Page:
Apache Gold Casino, Arizona

Summer is definitely the right season to be reading something like this:

The casino sits at the edge of the San Carlos Reservation. Inside, the air is smoky and dim. Barry White plays on the sound system. Then Weezer. Slot machines ding, buzz, and simulate the sound of smashing glass. The gift shop sells straw hats and rhinestoned flip flops, nail polish and soda. Enlarged black-and-white photos hang in the hallway.. There is a picture of an Apache woman, head bowed, face in shadow, holding a child in the cradleboard. There is a photo of Geronimo, whose hand reaches for the pistol tucked into his waistband. The roulette and blackjack tables are empty, draped in heavy drop cloths. Retired couples and scattered loners gaze intently at screens, pulling levers and punching buttons. According to casino promotional materials, “At the Apache Gold Casino Resort, the magic of the ‘Apache Gold Legend’ lives on. Untold riches lie in this desert oasis, awaiting discovery.”

— Chapter 4, Oak Flat: A Fight for Sacred Land in the American West, by Lauren Redniss

Required Reading: Wolves in the American West

Back in February, Montana’s Republican governor killed a wolf without a proper permit. Greg Gianforte, who is best known for body-slamming a reporter on the campaign trail in 2017, trapped the creature after it strayed out of Yellowstone National Park and onto a private ranch owned by one of his political donors — the director of Sinclair Broadcast Group, whose 191 local TV stations might not frown on trapping liberals. A satirist could be proud of this Western. It also exemplified what Chris Servheen, a wildlife biologist in Missoula, describes as a new bout of “anti-predator hysteria in state legislatures in the northern Rocky Mountains.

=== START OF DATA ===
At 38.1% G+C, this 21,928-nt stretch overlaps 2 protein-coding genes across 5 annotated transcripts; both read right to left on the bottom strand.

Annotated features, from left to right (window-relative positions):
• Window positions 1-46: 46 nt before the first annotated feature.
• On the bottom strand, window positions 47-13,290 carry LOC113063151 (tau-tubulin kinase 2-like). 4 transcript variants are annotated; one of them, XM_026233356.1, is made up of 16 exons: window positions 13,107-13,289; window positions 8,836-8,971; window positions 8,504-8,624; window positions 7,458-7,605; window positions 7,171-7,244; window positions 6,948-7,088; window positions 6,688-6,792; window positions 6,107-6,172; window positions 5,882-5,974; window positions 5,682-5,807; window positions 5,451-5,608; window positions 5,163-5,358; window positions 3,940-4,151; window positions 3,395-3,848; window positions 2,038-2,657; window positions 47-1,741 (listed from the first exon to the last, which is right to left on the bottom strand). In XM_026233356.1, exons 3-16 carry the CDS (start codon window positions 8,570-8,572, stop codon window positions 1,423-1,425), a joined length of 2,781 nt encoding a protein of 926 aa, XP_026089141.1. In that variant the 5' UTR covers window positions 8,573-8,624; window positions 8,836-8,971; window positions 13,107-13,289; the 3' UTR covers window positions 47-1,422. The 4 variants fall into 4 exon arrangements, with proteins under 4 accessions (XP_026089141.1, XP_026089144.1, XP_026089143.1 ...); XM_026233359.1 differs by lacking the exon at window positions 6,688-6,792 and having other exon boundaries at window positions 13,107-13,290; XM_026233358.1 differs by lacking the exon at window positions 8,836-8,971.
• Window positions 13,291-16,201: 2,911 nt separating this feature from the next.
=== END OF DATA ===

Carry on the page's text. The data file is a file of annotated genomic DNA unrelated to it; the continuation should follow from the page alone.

Lawmakers in Montana and Idaho have recently passed a slew of measures to reduce the number of bears and wolves in their states. In Idaho one law allows wolf-hunting from snowmobiles and all-terrain vehicles. It devotes money to private contractors tasked with hunting the animals down and removes limits for the number of wolves one person can kill. The law says that wolves can be killed so long as their number still exceeds the state’s recovery goal of 150 animals. That means 90% of the Gem State’s 1500 wolves are at risk.

The Economist, pp 24 – 25, m

Flower of the Day (FOTD), 4 June 2021: Geraniums

Thanks to Cee Neuner for this wonderful Photo Challenge.

Her geraniums are spilling over their containers, including a huge Chinese pot. Self thinks they look better from afar.

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